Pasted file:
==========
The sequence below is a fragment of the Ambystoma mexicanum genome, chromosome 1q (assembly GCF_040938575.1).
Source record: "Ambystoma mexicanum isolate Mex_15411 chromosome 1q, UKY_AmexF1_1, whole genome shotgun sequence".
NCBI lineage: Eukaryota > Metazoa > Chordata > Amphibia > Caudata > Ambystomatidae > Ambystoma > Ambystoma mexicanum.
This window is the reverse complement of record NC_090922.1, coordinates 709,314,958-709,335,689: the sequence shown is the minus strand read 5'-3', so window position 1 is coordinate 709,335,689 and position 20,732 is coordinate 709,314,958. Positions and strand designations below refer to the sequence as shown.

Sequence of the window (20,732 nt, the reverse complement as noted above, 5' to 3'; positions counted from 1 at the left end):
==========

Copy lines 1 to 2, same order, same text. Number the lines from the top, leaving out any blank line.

The sequence below is a fragment of the Ambystoma mexicanum genome, chromosome 1q (assembly GCF_040938575.1).
Source record: "Ambystoma mexicanum isolate Mex_15411 chromosome 1q, UKY_AmexF1_1, whole genome shotgun sequence".